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The American Geologist for 1892.

The Boston Society of Natural History offers a first prize of from $60 to $100 aod a second prize of a sum not exceeding $5), for the best memoirs, in English, on the following subject:


Each memoir must be accompanied by a sealed envelope, enclosing the author's name and superthe manuscript, and must be banded to the Secretary on or before April 1, 1893.

Prizes will not be awarded unless the memoirs are deemed of adequate merit. For further particulars apply to

SAMUEL HENSHAW, Secretary. Boston, July 26, 1892.

Edited by PROF. S. Calvin, University of Iowa; DR. E. W. CLAYPOLE, Buchtel College; John EYERMAN, Lafayette College ; DR. PERBIFOR FRAZER, Penn. Hort. Soc.; PROF. F. W. CRAGIN, Colorado College; PROF. Rob'r T. HILL, U. S. Irrigation Survey; DR. ANDREW C. Lawson. University of California; R. D. SALISBURY, University of Wisconsin; JOSEPH B. TYRRELL, Geol. Sur, of Canada; E. O. OLRICH, Minnesota Geological Survey: PROF. I. C. WHITE, University of West Virginia; PROF. N. H. WINCHELL, University of Minnesota. Now in its IXth volume. $3 50 per year. Sample copies, 20 cents. Address





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NEW YORK, AUGUST 26, 1892.

homing instinct, I think that we may take it for granted that animals and birds have this sense of direction, for ex

amples similar to those given above might be given by the IS THERE A SENSE OF DIRECTION ?

score. It might be supposed that this instinct had formerly

existed in man, but had been lost during his progress toward BY J. N. HALL, M.D.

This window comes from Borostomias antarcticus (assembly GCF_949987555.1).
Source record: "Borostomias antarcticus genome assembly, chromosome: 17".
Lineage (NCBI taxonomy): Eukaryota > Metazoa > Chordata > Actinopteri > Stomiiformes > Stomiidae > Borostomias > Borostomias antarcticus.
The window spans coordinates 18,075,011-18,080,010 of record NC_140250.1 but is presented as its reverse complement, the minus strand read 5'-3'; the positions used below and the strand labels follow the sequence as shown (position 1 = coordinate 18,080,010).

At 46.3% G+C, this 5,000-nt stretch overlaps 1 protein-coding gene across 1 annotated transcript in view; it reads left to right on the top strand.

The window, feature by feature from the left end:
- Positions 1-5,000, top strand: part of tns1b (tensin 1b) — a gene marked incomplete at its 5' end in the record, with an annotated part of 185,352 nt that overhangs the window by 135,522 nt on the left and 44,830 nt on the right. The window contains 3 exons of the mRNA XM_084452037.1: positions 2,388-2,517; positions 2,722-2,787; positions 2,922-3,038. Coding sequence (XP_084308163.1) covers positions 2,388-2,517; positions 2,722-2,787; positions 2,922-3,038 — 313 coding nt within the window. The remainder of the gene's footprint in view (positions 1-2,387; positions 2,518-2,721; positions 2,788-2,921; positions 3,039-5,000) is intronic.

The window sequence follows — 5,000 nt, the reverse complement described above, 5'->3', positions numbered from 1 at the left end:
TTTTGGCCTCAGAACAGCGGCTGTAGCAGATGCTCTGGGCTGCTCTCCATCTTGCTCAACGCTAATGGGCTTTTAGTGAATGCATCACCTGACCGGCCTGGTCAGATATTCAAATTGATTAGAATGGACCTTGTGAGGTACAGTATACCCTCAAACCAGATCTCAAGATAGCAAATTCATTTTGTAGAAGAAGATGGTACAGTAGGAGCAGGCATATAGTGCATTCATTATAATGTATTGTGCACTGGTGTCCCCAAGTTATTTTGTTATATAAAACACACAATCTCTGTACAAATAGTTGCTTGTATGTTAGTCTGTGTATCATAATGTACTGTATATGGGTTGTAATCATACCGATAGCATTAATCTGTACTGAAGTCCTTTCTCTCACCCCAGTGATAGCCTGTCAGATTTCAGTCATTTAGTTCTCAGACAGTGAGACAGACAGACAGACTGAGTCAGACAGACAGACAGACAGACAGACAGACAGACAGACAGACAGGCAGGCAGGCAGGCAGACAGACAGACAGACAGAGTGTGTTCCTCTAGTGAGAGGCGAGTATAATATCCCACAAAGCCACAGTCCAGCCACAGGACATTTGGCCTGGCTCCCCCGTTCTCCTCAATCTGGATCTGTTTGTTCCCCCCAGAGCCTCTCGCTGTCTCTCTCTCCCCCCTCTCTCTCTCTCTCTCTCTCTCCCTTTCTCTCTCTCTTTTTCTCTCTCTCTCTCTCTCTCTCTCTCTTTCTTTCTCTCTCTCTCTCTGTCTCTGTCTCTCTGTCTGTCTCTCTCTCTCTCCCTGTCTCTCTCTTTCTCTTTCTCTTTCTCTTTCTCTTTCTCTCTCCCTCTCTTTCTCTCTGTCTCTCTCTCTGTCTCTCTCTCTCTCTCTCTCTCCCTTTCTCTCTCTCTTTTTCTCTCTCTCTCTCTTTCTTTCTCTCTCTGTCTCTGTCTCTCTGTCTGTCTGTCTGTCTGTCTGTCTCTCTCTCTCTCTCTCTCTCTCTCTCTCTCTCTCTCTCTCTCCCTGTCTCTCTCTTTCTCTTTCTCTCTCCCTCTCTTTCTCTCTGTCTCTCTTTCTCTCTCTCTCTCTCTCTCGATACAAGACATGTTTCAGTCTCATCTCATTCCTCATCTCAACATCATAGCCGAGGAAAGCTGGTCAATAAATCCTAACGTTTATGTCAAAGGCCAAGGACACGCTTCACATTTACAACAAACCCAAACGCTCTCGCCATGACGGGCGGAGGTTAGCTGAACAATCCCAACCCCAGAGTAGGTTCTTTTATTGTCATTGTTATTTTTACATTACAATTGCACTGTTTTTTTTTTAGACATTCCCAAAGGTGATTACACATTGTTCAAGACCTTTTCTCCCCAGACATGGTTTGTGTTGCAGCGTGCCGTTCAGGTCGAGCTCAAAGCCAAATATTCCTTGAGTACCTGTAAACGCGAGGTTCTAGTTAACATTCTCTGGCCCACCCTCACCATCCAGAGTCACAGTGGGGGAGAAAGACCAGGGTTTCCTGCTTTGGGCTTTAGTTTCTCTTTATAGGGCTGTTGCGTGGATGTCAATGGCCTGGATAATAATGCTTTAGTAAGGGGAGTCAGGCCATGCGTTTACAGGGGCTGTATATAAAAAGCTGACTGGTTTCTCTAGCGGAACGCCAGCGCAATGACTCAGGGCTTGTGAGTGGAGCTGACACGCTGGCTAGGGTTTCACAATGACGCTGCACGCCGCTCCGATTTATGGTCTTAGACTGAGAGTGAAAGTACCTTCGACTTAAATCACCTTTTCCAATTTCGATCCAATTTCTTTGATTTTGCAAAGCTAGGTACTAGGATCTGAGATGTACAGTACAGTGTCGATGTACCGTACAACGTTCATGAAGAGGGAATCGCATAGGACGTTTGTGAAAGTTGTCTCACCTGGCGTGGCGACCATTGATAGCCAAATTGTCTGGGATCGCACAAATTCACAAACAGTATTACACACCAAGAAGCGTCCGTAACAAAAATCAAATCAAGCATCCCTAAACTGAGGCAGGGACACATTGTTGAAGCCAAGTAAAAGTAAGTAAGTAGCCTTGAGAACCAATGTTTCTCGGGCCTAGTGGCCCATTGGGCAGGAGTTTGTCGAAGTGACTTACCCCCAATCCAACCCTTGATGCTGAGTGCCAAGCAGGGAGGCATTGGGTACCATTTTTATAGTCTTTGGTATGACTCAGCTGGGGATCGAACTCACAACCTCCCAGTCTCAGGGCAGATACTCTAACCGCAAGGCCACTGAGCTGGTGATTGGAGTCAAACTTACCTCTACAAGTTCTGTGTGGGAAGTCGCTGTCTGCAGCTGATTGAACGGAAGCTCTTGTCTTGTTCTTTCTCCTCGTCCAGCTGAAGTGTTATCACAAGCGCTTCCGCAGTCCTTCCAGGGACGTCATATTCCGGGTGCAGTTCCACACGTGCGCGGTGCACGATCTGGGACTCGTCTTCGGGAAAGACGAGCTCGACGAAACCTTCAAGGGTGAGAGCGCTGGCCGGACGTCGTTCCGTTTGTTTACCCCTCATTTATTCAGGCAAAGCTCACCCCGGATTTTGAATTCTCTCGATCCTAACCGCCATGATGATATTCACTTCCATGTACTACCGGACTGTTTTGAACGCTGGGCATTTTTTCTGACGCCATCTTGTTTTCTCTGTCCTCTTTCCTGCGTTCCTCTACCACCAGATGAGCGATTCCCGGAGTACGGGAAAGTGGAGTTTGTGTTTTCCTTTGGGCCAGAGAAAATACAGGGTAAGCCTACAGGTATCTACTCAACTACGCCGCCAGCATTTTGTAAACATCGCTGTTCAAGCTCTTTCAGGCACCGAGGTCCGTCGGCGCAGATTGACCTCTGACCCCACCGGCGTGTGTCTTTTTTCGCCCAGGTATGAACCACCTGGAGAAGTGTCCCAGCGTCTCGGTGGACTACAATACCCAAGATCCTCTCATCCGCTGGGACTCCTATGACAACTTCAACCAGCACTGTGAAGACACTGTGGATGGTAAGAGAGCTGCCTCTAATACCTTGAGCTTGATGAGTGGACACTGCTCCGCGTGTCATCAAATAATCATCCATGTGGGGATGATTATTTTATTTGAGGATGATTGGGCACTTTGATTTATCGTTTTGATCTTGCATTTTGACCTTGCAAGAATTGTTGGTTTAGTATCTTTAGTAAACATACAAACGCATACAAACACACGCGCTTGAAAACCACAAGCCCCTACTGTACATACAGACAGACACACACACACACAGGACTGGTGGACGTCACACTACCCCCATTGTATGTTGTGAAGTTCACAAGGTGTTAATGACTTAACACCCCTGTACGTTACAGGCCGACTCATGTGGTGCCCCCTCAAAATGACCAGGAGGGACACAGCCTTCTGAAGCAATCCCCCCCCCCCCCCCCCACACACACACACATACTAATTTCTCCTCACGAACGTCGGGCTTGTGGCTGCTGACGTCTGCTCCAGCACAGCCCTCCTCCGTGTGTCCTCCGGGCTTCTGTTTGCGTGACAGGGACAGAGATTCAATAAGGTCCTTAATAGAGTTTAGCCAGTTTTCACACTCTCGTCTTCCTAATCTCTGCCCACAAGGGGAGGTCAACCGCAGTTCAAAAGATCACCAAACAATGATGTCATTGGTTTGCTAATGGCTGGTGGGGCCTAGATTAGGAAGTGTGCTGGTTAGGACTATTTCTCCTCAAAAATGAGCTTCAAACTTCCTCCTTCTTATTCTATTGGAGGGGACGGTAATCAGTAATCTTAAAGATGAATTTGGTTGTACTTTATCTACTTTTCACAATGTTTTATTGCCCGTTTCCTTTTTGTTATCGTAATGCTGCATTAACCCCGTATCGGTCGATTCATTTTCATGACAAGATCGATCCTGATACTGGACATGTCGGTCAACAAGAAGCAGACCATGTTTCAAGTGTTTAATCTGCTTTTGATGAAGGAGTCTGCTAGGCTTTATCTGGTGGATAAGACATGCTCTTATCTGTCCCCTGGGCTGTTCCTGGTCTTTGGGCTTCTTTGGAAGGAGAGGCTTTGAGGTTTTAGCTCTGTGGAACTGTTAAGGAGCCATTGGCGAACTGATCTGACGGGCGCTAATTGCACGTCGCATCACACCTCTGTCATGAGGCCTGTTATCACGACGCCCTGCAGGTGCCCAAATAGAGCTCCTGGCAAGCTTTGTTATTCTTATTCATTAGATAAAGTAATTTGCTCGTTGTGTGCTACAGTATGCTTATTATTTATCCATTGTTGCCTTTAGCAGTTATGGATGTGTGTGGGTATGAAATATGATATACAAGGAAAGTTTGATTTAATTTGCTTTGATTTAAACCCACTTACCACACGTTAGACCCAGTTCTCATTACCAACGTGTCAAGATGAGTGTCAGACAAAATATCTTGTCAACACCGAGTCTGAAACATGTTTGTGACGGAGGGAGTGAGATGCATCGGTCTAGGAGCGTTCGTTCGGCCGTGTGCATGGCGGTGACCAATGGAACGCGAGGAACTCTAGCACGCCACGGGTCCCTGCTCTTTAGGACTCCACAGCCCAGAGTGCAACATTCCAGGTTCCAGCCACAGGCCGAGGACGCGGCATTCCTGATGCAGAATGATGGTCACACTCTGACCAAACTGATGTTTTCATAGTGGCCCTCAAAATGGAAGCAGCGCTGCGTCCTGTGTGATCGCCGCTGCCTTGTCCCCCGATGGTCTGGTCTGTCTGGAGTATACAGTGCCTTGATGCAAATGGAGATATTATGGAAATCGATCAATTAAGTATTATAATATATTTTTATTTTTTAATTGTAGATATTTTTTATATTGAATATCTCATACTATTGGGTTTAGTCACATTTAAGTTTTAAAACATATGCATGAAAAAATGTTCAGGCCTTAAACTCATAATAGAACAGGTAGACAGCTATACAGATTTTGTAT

his present state of civilization. Writers speak of the “ unALTHOUGH it seems to me beyond dispute that among the erring instinct " which guides the red man through the vast lower animals there is an instinct which teaches them to stretches of pathless forest in which he resides. But we are find their way to a given point regardless of darkness or of also told of the accuracy of observation of the individuals of previous knowledge of the locality, I do not believe, as I this sarne race. The Indian is familiar with the path of the formerly did, that man possesses a similar sense, if we may sun and the position of the heavenly bodies. He observes so term it. I believe that man's ability to find his way to a every thing within his horizon, the mountain ranges, promigiven point is dependent solely upon a habit of observation, nent peaks, and passes; he notes every stream, its size, almost unconscious, to be sure, in many cases, but neces- character, and general course; be sees all the prominent obsary to the end in view. I shall not discuss the truth or jects along his trail. If the sun is obscured, and he is temfalsity of the ingenious theory advanced a few years ago, porarily lost, he accomplishes his orientation by observing that the pineal gland in the brain is the seat of such a sense the rougher bark on the north side of some varieties of forin animals, and that they find their way by means of some est trees; or he finds the wild morning-glory facing eastward perception by this portion of the brain of the direction of at day-break, for the faithful Moslem is not more certain to terrestrial electric currents. All reasonable men, I believe, look toward the rising sun. He no doubt observes, also, are satisfied that animals have this ability to find their way. that the warping action of the sun's rays detaches the bark Thus, most of us are familiar with instances in which a cat, sooner from the south side of the standing dead timber than for example, has been taken in a box or satchel for ten, from the other sides. These and a hundred similar signs twenty, or even fifty miles from home, and has returned in are to be read by the student of nature. Such a student, such an incredibly short time that we may be certain she most emphatically, is the Indian. I have had occasion to has travelled by the most direct route. Carrier pigeons note his wonderful powers of observation, and those more transported in closed cars or in ships have no difficulty in familiar with his habits than I am, inform me that only determining their direction of flight, even when liberated after years of experience, if at all, does the white man acout of sight of land. I have repeatedly, when in doubt as quire his proficiency in this direction. We are told by travto my direction upon a prairie without roads or paths, given ellers that it is much the same with other primitive races, my pony his reins, as riders commonly do in such circum- the necessary qualities being intensified by inheritance stances, and never yet knew one to come out at the wrong through long generations of nomadic ancestors. But as we place. The cowboys of this region make it a rule to pick have advanced in civilization, and sigo-posts have taken the for night-herding well-broken horses that are known to be place of the signs which the Indian reads, we have retroanxious to reach camp when given the reins. Such ponies, graded in these matters until the civilized man, despite his even if obliged to follow the herd away from camp for sev- knowledge, is lost more easily than his barbaric ancestors, eral miles, will find their way back in safety in spite of the unless he takes especial precautions to note those things which darkness. This selection of certain horses for night-work they observed without effort. does not in the least vitiate our conclusion. They are not It seems to me that our proposition, viz., that we keep our chosen for their power of finding their way back, but for direction by observation, conscious or unconscious, of surtheir known inclination to do so. Even these horses some. rounding objects, will be established if we are able to prove times fail, as, for instance, in the face of a severe storm, for these three things: they drift with the wind at such times rather than face First, that those lacking in the power of observation are it. Thus I once started for home at midnight from a ranch most easily lost. four miles away. For the first mile my road led westward Second, that those in whom this faculty is well developed to a road that ran in a northerly direction to town. Upon are rarely lost. this first portion, with nothing to guide him, for it was dark Third, that the latter are easily lost when they lose sight and the ground was covered with new fallen snow, the of all external objects, as in fog or darkness, or when their horse found his way easily. As I struck the road and attention is concentrated upon something else to such an exturned his face fairly to the storm, he would hardly face it. tent that they do not observe their surroundings. As the thermometer fell to 27 below zero that night, and the I trust that my term power of observation ” is plain to wind was strong, it was not strange. In this case the pain all. In this connection I mean that faculty which enables in his eyes from the cold and the driving snow more than one to note surrounding objects, and to bear in mind their counterbalanced his desire to get to his stable, and so he relations to each other and to himself. I take it that the preferred to drift with the storm rather than face it.